WORTHINGTON — Independent School District 518 remains in a strong financial position, auditor Ellen Hoefker shared with Board of Education members during their regular Tuesday meeting.

The school board on Tuesday unanimously approved the audit report, which examined the district’s financials from July 1, 2018 through June 30, 2019.

The district received a “clean, unmodified” opinion from firm Drealan Kvilhaug Hoefker & Co., P.A.

“Overall, the general fund is looking really good,” said staff accountant Doreen Harrold during the initial audit presentation made last week to the board’s instructional committee. “Revenues were greater than budget, expenditures were less than budget.”

District 518 Superintendent John Landgaard said the audit report was very good overall.

“We were able to manage the budget well to support our students' education,” he said.

General fund

According to the audit, at the conclusion of the fiscal year, the district’s general fund had a total balance of $34,475,971, which is approximately $7 million more than at the beginning of the district’s previous fiscal year.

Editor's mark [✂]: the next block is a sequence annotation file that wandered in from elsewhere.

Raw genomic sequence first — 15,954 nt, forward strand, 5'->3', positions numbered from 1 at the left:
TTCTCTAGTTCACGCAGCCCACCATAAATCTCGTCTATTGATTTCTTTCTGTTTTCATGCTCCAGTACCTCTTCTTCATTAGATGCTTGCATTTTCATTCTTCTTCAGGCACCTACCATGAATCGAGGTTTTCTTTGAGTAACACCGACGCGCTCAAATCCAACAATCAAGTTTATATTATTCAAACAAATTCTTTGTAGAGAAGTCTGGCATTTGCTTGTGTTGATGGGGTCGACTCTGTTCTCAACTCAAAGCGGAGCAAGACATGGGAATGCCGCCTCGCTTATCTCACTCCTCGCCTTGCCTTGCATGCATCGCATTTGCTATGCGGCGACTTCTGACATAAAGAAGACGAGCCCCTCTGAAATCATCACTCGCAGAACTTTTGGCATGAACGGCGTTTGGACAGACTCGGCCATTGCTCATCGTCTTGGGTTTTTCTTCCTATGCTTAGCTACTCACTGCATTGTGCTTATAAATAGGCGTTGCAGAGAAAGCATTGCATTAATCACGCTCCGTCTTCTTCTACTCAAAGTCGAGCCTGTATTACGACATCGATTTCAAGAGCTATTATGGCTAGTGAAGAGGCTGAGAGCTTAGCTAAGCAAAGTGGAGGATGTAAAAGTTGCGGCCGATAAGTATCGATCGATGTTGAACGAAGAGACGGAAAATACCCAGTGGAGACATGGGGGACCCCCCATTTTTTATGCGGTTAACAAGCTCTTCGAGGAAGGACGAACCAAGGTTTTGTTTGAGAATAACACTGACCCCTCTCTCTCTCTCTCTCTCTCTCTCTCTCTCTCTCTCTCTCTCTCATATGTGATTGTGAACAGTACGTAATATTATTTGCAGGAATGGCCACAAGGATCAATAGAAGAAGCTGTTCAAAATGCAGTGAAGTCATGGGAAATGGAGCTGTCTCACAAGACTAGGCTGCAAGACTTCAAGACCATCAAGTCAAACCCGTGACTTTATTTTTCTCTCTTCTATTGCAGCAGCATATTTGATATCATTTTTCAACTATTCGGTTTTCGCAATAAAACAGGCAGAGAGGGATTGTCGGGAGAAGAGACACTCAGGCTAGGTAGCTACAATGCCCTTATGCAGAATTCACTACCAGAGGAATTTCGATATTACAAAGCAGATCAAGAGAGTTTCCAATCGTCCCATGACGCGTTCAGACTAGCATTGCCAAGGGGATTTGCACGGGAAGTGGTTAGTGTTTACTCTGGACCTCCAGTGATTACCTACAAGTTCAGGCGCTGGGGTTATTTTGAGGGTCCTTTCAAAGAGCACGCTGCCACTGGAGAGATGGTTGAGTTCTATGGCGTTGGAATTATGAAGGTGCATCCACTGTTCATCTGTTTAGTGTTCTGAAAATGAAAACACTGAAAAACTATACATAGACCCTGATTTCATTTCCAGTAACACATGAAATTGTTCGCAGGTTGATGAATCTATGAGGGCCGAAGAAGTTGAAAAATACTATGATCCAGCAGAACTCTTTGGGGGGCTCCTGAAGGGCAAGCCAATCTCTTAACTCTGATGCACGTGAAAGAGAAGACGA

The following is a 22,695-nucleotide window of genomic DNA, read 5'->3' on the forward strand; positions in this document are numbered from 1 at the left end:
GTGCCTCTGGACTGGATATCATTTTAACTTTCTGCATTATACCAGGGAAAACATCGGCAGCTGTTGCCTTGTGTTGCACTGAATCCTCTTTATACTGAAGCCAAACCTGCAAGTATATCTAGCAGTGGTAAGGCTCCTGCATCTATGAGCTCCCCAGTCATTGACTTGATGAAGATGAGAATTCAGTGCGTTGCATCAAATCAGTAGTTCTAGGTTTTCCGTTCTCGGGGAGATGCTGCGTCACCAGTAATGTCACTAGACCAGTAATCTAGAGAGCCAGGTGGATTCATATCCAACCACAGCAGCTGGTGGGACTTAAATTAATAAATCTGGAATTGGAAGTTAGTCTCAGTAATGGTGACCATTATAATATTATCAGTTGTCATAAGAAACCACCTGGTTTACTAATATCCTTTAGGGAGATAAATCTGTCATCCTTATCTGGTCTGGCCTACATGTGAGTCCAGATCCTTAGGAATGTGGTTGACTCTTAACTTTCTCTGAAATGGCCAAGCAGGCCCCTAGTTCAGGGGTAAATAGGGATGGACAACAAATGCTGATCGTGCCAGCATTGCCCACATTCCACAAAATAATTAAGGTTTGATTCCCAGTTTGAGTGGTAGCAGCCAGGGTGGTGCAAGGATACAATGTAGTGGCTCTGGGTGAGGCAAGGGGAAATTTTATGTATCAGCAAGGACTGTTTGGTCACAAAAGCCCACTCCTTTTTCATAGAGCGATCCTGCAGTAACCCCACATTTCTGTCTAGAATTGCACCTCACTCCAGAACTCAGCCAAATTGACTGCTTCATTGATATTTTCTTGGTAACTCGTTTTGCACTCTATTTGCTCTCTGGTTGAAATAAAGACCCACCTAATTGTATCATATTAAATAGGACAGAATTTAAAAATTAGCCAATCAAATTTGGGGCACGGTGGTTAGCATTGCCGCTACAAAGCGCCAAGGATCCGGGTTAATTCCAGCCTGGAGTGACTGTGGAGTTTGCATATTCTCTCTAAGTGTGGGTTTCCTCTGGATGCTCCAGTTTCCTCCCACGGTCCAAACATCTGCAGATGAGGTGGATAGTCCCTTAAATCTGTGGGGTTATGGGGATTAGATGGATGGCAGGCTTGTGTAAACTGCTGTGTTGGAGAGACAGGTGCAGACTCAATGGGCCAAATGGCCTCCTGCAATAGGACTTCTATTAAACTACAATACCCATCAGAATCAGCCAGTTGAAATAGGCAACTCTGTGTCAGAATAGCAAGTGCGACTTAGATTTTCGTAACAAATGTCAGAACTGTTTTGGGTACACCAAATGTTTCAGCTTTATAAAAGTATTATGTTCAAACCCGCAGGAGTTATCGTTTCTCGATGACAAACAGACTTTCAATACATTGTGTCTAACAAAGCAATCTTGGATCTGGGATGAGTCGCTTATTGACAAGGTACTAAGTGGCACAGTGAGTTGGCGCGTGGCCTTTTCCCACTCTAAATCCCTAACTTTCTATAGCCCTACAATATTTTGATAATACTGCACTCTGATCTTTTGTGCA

The general fund includes statutorily restricted funds ($4.3 million), unrestricted funds ($14.6 million), non-spendable amounts ($446,295), committed funds ($149,865) and assigned ($15 million).

Of the $15 million assigned funds, $12.5 has been set aside for a new community education facility, which is currently being planned as part of the collaborative Welcome, Education, Library and Livability project.

The growth of the general fund has largely been due to increased student enrollment and budget management, Landgaard said. Harrold reported the district received $1.6 million more in revenue than the previous year due to increased student enrollment.

Four unfilled staffing positions played a significant role in leading to an under-budget figure in the general fund expenditures, Landgaard said.

It’s the district’s policy to reserve a minimum 10% of the budget to cover monthly cash flow, and the board typically board aims to reserve no less than $7 million for cash flow.

Annual revenue, expenditures (combined funds)

In 2019, the district has overspent its total revenue by about $5.7 million ($59,048,995 revenue / $64,711,187 expenditures). According to the audit, the budget deficits occurred in the capital projects/building construction and debt services funds.

Landgaard noted that construction, particularly of the new learning center and gymnastics facility, and a series of bond payments skewed the expenditures. Last year, the board authorized paying off remaining debt related mostly to a 2010 middle school project to eliminate debt from taxpayer rolls.

The difference will be covered by the district’s budget reserves.